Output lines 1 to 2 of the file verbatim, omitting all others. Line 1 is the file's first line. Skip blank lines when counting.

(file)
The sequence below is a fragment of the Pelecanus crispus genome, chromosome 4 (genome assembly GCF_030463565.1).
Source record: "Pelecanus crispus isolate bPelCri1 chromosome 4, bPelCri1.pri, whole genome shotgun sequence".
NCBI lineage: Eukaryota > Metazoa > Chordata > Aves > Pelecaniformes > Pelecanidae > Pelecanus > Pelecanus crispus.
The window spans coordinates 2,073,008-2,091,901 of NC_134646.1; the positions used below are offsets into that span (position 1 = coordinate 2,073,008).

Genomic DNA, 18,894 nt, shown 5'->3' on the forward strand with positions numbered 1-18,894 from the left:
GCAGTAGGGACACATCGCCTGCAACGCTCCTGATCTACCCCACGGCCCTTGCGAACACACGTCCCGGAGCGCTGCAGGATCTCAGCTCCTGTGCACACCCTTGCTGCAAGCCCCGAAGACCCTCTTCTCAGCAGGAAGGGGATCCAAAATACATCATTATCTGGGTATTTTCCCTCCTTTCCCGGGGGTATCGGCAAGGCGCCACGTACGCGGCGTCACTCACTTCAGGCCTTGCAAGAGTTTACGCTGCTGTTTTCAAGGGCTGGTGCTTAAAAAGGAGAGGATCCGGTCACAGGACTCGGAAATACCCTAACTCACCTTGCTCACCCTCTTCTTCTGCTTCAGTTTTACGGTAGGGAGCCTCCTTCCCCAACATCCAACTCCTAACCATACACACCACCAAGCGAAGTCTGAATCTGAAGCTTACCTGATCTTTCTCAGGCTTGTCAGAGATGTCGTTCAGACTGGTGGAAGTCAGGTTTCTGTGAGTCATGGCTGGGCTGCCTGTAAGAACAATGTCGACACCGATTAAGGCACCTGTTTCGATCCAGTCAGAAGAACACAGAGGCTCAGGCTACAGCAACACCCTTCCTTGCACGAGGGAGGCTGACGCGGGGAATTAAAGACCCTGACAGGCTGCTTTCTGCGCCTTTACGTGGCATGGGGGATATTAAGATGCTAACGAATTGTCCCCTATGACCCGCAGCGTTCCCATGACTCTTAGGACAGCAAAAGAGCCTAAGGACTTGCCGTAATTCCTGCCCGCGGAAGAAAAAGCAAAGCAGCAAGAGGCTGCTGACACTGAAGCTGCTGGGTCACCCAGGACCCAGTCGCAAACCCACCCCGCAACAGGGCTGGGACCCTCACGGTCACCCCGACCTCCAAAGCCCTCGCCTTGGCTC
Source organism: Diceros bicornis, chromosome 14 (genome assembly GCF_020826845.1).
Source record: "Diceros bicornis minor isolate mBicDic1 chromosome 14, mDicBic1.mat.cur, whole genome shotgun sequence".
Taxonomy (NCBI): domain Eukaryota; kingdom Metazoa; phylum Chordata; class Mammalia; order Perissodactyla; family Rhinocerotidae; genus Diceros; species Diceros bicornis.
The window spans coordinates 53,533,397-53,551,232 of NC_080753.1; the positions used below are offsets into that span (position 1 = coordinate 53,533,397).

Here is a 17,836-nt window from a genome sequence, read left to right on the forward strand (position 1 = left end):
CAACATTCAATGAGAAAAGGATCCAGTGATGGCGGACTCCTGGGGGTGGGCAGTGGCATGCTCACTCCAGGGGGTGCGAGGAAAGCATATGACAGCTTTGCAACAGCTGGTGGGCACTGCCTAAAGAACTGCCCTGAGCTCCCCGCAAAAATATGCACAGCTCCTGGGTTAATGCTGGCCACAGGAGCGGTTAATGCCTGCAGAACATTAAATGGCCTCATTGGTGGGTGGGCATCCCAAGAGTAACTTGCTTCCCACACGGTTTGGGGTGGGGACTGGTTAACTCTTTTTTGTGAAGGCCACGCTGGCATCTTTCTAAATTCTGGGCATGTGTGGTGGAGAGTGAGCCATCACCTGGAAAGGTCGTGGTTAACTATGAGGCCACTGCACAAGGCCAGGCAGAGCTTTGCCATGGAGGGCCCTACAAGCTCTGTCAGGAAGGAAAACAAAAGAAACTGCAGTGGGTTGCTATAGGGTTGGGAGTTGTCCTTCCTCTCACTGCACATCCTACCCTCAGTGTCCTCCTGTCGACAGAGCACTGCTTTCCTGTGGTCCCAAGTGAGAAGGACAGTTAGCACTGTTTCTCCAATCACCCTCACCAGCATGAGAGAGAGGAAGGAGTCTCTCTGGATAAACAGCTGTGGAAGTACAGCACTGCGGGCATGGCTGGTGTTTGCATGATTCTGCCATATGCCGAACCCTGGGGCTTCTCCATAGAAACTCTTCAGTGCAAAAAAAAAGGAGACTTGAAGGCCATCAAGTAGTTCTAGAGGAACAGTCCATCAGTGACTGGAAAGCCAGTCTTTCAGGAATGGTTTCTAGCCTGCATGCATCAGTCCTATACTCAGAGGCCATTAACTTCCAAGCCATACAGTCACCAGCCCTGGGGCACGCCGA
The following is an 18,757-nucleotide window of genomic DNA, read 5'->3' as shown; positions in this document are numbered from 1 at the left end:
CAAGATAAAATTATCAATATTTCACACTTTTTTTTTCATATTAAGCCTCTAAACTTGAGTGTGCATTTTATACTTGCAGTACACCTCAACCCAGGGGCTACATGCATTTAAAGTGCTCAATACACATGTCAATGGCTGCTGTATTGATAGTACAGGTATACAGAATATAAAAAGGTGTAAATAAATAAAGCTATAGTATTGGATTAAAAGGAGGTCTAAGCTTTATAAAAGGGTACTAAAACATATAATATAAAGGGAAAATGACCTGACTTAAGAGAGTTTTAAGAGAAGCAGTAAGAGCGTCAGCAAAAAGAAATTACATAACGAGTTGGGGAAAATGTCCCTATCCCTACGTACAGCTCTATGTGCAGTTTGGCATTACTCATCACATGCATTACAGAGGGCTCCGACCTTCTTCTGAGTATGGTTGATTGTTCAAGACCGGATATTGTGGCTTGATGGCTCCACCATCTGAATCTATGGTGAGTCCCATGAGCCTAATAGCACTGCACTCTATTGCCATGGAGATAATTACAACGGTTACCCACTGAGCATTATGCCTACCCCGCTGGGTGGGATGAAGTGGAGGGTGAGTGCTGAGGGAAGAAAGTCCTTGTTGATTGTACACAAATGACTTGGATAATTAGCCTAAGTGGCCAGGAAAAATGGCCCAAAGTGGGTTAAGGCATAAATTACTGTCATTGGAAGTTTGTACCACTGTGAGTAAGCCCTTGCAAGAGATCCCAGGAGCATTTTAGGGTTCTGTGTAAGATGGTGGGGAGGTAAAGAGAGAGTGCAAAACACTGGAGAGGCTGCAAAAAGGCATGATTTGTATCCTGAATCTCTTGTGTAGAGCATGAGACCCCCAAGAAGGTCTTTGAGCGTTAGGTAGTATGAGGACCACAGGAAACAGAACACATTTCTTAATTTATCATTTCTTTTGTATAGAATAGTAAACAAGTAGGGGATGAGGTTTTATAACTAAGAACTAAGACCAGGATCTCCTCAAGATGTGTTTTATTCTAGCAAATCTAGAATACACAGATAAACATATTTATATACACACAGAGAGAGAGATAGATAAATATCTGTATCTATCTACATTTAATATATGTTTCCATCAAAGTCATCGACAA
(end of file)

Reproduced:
The sequence below is a fragment of the Pelecanus crispus genome, chromosome 4 (genome assembly GCF_030463565.1).
Source record: "Pelecanus crispus isolate bPelCri1 chromosome 4, bPelCri1.pri, whole genome shotgun sequence".